Being able to separate the battery from the motor can be a key component and requirement of your electric outboard installation.
However, due to the often high amperage drawn by the motors (especially true if using a lower voltage eg 12v system), we need to be aware of some key issues and then understand how to avoid them.
What Is Voltage Drop?
Voltage drop occurs when the voltage at the end of a run of cable is lower than at the beginning.
Any length or size of wires will have some resistance, and running a current through this DC resistance will cause the voltage to drop. As the length of the cable increases, so its resistance and reactance increase in proportion.
Therefore, Voltage Drop is particularly a problem with long cable runs.
Electrical cables carrying current always present inherent resistance, or impedance, to the flow of current. Voltage Drop is measured as the amount of voltage loss which occurs through all or part of a circuit due to cable “impedance” in volts.
Why Is Voltage Drop Important?
Too much Voltage Drop in a cable cross sectional area can cause lights to flicker or burn dimly, heaters to heat poorly and most importantly for us, motors to run hotter than normal and burn out.
This causes the load to work harder with less voltage pushing the current.
Why Is Cable Length Important To Us?
Cable length as we now know affects Voltage Drop, but why is that a concern for us?
Surely the battery is just next to the motor? So who cares?
Well, for a lot of smaller and lighter boats particularly, weight distribution can make a big difference to performance – too much weight at the back will make the stern sit down in the water and slow you down. Sitting forward can counteract this but if using large Lead Acid batteries you can find it hard to counteract the weight imbalance sufficiently.
You also may not want the battery at the back of the boat and close to the motor due to simple layout limitations to your boat.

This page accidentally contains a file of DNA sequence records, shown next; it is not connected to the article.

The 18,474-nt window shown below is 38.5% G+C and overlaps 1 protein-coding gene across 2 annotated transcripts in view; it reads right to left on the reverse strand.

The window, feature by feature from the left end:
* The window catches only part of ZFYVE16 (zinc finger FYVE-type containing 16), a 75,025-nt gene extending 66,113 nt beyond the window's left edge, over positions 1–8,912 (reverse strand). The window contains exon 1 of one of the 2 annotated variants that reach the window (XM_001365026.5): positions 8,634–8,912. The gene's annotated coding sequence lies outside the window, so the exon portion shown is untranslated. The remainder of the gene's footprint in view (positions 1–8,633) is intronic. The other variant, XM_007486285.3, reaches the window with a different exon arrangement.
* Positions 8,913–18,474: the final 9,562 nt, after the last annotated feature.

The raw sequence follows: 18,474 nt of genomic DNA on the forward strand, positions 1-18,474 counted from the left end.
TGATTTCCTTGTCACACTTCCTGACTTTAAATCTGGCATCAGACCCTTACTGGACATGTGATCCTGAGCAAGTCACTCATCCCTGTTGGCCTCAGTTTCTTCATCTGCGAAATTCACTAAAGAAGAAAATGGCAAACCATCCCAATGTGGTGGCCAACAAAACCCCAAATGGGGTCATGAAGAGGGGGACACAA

Therefore we need to have flexibility of placement but we cannot simply assume that we can use the same cable size if we move the battery forward a significant distance (this can mean as little as a few 10s of centimetres in lower voltage, high current systems)
How Do We Reduce Voltage Drop?
To decrease the Voltage Drop in a circuit, you need to increase the size (cross section) of your conductors – this is done to lower the overall resistance of the cable length.
However, larger copper cable sizes increase cost and weight, so it is important to calculate the Voltage Drop accurately and find the optimum voltage wires size that will reduce the Voltage Drop to safe levels while remaining cost-effective.
Calculate Voltage Drop For Your System
We have produced this handy calculator to help you understand the voltage drop in your system and so be able to size your cabling accordingly.
Simply enter your system data in the green boxes and the system will tell you both your absolute and % voltage drop for copper cabling.
We use 2% voltage drop as a general rule of thumb but always round up to the next cable size to match available cabling.
Testing Voltage Drop
You can of course test your voltage drop directly using a multimeter at the battery terminals and then compare the voltage drop at the motor after the length of connecting cable.